You and your client are exerting forces
When you do a project or service for a client, you are exerting your energy for that client. This action could be the first of the two forces. In turn, there has to be an equal and opposite reaction to the energy you are exerting — which in this case would be a reaction from your client in the form of payment and appreciation.
These opposite forces have to be equal. It’s a law of physics.
When they’re not equal – when you’ve underbid, or the scope of the project creeps and you don’t notify the client with a change order, and you feel you’re not getting paid for the value of your service – you feel icky and uncomfortable. You don’t want to talk to that client and you don’t like the project anymore. It’s because you’re out of balance with the energy of the universe. You’re giving more than you’re getting. The forces are out of whack and you feel like you’re going to fall over or get squashed.
To feel not icky, balance the forces
You can balance the forces in one of three ways:
1.) If you catch this at the beginning of the project, you can raise your quoted price until the icky feeling goes away, and not underbid in the first place. When the right price balance is there you will know it – it’s that sensation of “Yeah, this feels right!”, when you can’t wait to do the work for the client because you know you’ll be paid well for the value you’re providing.
Your work = the pay you receive.
2.) If the client balks at your pricing, you can cut back on some of your service. If you’ve bid your project menu-style, you can go back to the client and negotiate which elements you can remove to fit her budget. Perhaps she can do the research or supply the copy. Notice the point here is to remove part of the energy you’re exerting in the form of the amount of work you will provide, not to reduce your price for the same amount of work just to satisfy the client. That’s the only way to achieve balance and take the icky out of it.
Your work – certain elements = the pay you receive.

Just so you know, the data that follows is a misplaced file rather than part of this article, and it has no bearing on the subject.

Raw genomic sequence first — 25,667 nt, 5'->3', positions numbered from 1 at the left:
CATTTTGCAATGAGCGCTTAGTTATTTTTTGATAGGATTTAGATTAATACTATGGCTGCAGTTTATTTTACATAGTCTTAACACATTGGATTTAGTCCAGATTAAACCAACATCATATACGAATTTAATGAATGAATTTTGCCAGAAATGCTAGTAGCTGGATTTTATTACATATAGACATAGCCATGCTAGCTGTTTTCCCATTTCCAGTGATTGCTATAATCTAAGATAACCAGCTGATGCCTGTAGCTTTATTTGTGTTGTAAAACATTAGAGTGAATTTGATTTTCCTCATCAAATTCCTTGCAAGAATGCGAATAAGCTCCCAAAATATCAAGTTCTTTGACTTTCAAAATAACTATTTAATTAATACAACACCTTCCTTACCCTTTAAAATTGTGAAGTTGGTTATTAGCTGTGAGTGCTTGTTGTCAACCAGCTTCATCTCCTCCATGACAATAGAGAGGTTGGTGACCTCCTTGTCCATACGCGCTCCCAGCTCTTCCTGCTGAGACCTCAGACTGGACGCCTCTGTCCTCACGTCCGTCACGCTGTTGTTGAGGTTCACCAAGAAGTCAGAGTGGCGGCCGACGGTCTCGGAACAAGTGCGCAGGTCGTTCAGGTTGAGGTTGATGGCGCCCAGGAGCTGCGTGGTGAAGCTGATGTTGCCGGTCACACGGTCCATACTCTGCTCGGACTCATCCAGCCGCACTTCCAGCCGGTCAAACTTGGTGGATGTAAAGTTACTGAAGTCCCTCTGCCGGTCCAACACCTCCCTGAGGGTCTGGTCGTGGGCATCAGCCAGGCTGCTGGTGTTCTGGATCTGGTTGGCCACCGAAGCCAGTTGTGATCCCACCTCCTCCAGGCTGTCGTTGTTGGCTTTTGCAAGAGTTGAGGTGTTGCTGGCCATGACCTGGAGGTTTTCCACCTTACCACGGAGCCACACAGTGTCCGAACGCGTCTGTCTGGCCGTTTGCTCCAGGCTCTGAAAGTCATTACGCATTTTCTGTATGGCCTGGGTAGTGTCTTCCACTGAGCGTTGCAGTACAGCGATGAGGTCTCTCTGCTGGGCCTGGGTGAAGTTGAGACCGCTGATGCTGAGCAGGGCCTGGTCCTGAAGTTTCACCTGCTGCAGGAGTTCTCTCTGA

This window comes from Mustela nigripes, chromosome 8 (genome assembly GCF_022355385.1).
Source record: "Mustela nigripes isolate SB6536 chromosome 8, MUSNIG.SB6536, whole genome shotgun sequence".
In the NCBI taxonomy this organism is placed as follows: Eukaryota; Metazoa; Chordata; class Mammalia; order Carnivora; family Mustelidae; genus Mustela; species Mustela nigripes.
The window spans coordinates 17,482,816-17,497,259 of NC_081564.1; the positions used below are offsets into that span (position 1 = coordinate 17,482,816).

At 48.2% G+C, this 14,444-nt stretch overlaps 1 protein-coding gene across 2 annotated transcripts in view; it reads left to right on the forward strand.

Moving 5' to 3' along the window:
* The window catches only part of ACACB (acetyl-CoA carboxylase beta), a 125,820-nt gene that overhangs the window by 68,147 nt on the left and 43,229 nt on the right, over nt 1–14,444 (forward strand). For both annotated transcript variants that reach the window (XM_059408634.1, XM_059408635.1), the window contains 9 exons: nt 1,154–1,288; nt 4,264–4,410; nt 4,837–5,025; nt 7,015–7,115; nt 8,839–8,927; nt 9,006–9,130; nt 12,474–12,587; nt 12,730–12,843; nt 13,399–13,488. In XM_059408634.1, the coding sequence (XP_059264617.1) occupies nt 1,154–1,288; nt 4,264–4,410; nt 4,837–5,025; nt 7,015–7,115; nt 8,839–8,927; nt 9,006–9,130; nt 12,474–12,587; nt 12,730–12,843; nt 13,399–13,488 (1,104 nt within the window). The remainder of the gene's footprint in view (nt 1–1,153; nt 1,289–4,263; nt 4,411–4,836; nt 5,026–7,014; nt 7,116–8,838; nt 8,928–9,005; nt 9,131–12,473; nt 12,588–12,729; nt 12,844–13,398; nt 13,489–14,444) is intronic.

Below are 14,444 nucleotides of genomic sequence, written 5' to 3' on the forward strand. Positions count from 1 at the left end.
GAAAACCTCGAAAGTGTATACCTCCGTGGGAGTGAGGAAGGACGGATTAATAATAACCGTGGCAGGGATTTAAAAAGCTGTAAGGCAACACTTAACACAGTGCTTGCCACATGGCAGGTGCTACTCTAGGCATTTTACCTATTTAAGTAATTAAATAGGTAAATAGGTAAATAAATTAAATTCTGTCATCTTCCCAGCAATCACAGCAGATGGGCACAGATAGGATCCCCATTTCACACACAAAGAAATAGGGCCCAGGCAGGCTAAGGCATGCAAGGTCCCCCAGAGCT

3.) You may decide that client appreciation PLUS the payment you receive join together to balance the value of the work you provide. This could be the case with a favorite non-profit client that cannot afford your services, and you have decided in advance to give a special discounted price because their mission is close to your heart. Being able to make a difference to them and to be genuinely appreciated, as well as the freedom of creativity that often comes with a discounted price, becomes part of the balanced force coming back to you from the client, along with the project fee. If you’re good with that, the icky can go away. Just make sure you don’t do this with all of your clients!
Your work = the pay you receive + appreciation.
Your client takes his cue from you
It’s up to you to balance the energy of the money in your projects so you get paid what your work is worth – your client can’t know this if you don’t tell him. Often, clients are unaware of what is involved in the work you do and are happy to pay for what they understand. And sometimes, by sticking by your guns with pricing, you may find your client doesn’t really need (or want) all the levels of detail you envisioned – so you can remove a few levels and not get left holding the bag when it comes time to present the invoice.
If this type of common sense negotiating doesn’t work with your clients so you can remove the icky from your pricing and get paid what you’re worth, I can only say one thing – perhaps you haven’t yet found your ideal clients.
And that’s something you can work on.